Icelandic horses came over with the first settlers. They know a thing or two. Here in Eiðar, you can see the technique for getting at the good stuff: you can strrrrrrretch that border, but you never, technically, really, for honest and for true, cross the line.
Also in Eiðar, you can see just how flexible this rule is below. The Icelander on the left has one hoof back behind the line, and the one on the right has the line running right down his midline.
No matter how you cut its, lines are lines and that’s it.
In Iceland, the major architectural monuments from the past are also way-finding cairns of stones passing across inhospitable terrain. They were essential for commerce and the maintaining of a low technology culture in a harsh environment. They are now essential links to the past, as important to Icelanders as, say, the pyramids in Egypt or the Strasbourg Cathedral in France. In other words, they led somewhere, and still lead somewhere important, even as people continue to try to read them.
Aimlessness at Þingvellirvatn
Unfortunately, many contemporary visitors to Iceland, being humans and liking to make their own presence into lasting magical gestures, a signature of their kind, obscure the landscapes with their mark-making. Please don’t. It’s ugly and aimless. They don’t let you do it in Paris. Respect goes a long way towards creating beauty.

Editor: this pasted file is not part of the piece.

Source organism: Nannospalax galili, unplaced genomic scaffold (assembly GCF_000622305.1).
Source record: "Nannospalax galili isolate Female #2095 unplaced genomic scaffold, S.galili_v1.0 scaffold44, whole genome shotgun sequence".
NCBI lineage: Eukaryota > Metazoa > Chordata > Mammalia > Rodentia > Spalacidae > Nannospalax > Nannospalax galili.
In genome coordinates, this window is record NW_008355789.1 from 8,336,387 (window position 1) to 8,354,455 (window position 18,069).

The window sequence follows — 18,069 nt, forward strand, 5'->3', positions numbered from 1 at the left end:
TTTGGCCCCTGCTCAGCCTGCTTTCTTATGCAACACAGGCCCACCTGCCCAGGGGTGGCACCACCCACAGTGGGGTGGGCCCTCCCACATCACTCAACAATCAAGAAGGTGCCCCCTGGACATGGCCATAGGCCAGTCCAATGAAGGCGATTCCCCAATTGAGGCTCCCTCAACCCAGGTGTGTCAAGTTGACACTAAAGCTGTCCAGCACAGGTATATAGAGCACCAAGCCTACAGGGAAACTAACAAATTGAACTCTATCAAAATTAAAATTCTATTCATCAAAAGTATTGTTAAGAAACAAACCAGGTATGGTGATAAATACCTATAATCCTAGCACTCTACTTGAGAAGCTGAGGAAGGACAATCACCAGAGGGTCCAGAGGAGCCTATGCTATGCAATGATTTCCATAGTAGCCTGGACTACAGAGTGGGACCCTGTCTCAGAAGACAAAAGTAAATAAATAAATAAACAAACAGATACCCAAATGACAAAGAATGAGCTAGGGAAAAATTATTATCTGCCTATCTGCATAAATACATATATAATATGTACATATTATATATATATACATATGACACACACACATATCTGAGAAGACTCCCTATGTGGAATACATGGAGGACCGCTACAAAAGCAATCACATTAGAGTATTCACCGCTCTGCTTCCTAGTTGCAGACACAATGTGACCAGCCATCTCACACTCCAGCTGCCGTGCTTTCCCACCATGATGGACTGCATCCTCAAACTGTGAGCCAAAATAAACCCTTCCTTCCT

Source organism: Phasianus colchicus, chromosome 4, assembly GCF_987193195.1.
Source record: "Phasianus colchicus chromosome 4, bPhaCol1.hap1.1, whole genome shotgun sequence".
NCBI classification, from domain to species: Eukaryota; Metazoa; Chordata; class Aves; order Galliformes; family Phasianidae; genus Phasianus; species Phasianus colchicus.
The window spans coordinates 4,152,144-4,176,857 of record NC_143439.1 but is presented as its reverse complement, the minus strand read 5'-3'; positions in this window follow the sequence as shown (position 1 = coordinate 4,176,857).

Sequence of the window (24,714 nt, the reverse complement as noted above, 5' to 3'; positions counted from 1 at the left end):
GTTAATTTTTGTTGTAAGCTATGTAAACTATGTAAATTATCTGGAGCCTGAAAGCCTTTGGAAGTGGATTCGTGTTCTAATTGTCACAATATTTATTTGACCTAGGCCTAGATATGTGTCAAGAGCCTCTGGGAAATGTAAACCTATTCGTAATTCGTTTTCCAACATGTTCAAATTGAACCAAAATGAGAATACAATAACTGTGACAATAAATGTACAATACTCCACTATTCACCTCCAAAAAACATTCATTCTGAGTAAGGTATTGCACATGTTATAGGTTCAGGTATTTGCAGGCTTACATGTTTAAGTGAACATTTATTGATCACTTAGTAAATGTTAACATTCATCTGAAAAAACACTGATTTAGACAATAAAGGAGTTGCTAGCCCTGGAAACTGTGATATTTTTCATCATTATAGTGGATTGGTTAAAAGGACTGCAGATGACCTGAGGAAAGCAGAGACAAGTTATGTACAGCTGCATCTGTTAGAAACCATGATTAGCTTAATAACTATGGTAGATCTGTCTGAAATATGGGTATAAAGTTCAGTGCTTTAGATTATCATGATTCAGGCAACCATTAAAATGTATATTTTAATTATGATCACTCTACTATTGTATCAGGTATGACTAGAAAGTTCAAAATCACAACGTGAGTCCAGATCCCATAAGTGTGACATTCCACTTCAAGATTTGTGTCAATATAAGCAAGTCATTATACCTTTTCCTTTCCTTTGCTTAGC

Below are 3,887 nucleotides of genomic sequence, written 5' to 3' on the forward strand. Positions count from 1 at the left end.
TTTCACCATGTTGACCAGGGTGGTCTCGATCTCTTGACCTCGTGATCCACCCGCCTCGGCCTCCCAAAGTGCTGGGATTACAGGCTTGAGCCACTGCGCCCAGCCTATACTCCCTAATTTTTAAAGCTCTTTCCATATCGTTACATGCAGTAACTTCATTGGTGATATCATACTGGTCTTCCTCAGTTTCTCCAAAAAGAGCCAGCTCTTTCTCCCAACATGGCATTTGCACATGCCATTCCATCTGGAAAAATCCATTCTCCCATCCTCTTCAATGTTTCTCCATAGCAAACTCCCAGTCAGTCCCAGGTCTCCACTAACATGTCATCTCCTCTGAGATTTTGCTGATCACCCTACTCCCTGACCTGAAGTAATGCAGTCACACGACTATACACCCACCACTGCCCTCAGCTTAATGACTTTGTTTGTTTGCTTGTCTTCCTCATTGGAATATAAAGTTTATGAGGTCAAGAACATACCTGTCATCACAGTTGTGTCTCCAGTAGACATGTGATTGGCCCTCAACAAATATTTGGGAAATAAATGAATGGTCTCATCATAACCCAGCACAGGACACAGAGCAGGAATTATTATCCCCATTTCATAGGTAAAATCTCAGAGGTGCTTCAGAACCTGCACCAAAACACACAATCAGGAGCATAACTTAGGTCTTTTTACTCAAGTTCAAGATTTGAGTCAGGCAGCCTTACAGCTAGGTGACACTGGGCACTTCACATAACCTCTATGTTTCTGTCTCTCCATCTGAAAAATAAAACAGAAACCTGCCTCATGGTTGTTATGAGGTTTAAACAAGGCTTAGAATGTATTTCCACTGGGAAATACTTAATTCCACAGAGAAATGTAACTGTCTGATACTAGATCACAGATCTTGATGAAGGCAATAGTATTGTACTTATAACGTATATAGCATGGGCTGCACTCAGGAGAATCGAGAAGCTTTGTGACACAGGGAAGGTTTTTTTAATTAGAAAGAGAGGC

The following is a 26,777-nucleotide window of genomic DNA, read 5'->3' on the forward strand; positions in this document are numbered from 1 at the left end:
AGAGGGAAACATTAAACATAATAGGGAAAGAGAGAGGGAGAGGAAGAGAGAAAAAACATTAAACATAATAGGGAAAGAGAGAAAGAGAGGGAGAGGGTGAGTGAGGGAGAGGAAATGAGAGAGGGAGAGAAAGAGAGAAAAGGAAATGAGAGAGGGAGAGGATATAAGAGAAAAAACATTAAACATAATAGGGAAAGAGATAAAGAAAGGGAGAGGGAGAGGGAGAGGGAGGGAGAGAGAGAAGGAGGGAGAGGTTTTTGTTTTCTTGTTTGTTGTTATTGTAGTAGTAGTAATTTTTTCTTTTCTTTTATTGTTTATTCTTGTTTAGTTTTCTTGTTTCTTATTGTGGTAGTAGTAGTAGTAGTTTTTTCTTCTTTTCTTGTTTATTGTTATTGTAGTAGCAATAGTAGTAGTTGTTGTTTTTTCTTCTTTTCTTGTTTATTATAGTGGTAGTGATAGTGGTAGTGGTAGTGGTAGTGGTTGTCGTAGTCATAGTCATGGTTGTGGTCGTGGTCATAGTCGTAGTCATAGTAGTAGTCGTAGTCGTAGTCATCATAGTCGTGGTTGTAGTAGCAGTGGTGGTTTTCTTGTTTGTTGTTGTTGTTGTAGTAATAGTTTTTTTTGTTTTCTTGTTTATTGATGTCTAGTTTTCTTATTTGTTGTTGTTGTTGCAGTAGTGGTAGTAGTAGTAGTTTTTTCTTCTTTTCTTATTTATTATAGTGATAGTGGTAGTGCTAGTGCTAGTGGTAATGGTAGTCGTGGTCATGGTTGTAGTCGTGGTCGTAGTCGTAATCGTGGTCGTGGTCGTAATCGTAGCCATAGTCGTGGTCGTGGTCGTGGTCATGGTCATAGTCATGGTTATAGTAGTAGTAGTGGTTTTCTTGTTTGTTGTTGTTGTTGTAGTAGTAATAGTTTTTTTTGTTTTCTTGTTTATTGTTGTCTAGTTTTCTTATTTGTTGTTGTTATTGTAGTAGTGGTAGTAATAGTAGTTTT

The National Geographic will tell you that Iceland looks like this. Kirkjufoss, they call it.
You will be astonished how much trespassing you have to do to get a shot from that angle. In truth, though, Iceland looks like this:
We call that moss. Those little silver plants there? That’s a forest. Please, stay on the trail. Beauty becomes photography, taken from awkward angles, with weird blurring things going on, if you don’t.
Volcanic crystals plus water equals islands everywhere. Well, OK, wind and sand, too. In that case, they make water and the stones in water. These are deep patterns.Even volcanic gasses and earth. In that cases, there are islands of air.Life follows the same patterns.So do dwarf stones.And humans? Well, look.
Even when you don’t expect it, there it is. You can never hide in Iceland.
A troll is what your mind looks like at root level. You can walk through it and tell stories. If you look closely, there are dozens of trolls here, not just the one at the centre left, with two eyes and the broad, down-turned mouth. Look at the white, ghost-image of one at centre right. The stories are consciousness; you are more than that.